HOW TO FIND A SCHOLARSHIP: PART I

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Finding scholarships may seem like a puzzle. Here's how the pieces fit.

Finding scholarships may seem like a puzzle. We’re showing you how the pieces fit.

This is part I in our series on finding scholarships. In this post, Diane will teach you where and how you should search for scholarships online.

The question I get asked the most by far is, “Where can I find a scholarship?”

I’m not surprised. Information about scholarships is scattered across the Internet. The best way to sort through that information is by using scholarship search engines—websites that allows a student to search through hundreds of scholarship opportunities.

Here are 3 steps that will help you get the most from these search engines.

STEP 1: FIND A SEARCH ENGINE

Here are a few of the scholarship search engines that I used to find almost every scholarship I’ve ever applied for.

  1. ScholarshipExperts
  2. Scholarships.com
  3. The College Board

STEP 2: REGISTER FOR ALL 3 WEBSITES

There is no complete source for scholarships. In order to find as many scholarships as you are eligible for, you’re going to have to register for a few scholarship search engines.

Before registering, create a fake/spam email account or register with an email account that you don’t mind receiving spam. These websites are all free to use. “Free” on the Internet means that they make their money through advertising and email campaigns. You’ll most likely be blasted with emails that you may not want.

When answering the questions about yourself during the registration process for these websites, be liberal. Finding a scholarship is an art not a science.

For example, when you get to the section that asks you for your major, please select ALL of the majors that relate to your major. If you are a pre-med major, then select biology, chemistry, microbiology, pre-med, medicine, etc. These search engines are not perfect and will often categorize scholarships incorrectly.

STEP 3: REVIEW THE LIST OF SCHOLARSHIPS

After completing the questionnaire, you will be shown a list of scholarships that you are eligible for. You’ll probably have a list of at least one bazillion scholarships. This is not exactly helpful because you are not eligible for a bazillion scholarships.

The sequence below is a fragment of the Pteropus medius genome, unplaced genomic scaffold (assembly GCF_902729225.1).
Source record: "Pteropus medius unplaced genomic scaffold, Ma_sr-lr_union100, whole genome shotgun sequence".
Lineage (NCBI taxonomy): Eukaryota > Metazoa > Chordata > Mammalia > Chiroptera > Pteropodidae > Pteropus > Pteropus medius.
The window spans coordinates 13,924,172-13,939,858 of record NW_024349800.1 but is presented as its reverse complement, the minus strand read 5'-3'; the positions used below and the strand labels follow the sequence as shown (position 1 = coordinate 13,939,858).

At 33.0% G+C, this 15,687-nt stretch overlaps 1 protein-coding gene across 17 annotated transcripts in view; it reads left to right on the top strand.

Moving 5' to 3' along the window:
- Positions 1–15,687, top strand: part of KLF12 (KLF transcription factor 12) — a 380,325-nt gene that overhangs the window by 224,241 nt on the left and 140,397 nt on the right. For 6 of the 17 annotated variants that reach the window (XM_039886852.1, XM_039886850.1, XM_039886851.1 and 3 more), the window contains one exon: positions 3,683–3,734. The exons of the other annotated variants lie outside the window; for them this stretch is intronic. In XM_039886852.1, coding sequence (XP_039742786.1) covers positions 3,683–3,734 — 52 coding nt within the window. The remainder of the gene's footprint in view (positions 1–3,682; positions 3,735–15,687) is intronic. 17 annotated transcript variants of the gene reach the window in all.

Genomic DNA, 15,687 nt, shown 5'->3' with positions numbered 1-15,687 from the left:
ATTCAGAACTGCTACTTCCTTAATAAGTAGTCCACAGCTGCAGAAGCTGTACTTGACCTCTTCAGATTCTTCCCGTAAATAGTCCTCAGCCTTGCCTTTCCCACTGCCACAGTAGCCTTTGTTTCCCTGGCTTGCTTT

Here is how you can quickly root through the trash and find the gems:

  1. Open the first 5 scholarships in a new tab by right clicking the scholarship link and pressing “open in new tab.”
  2. Quickly browse through each scholarship tab to see if you are actually eligible.*
  3. Close each scholarship that you are not eligible for.
  4. Rinse and repeat for a new set of 5 scholarships until you are sick and tired of scholarships.

At the end of this exercise, the only tabs that should be open are the scholarships that you are eligible for.

*Eligibility: This is a gray area. Some eligibility criteria will be easy, like “must be male” or “must be majoring in biology.” Other eligibility will be trickier, like “must be a Colorado resident studying at a Michigan University with residency in Michigan” Huh? Luckily, this doesn’t make sense for anyone else either. If you think you are eligible and the scholarship award is big enough for you to take the time to apply, go for it.

One last note about scholarship search engines: Check back at least once a month to see if any new scholarships have been added to your list. These should be categorized with a “new” icon or something similar.

If you’ve done this exercise and came up empty handed, don’t worry. In part II of this series, we’ll talk about using Google and the financial aid office to find those “hidden” scholarships everyone talks about. [UPDATE: check out part II here.]

Have a question about using scholarship search engines? Post it in the comments or contact us.

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  1. Scott Poole July 29, 2012 / 11:15 pm

    I did the scholarship experts entry questions and got back 40 responses that have so far all turned out to be questionable at best. How do I get on to reputable scholarships that I think I would actually have a chance at being considered?
    Thank you very much, Scott.

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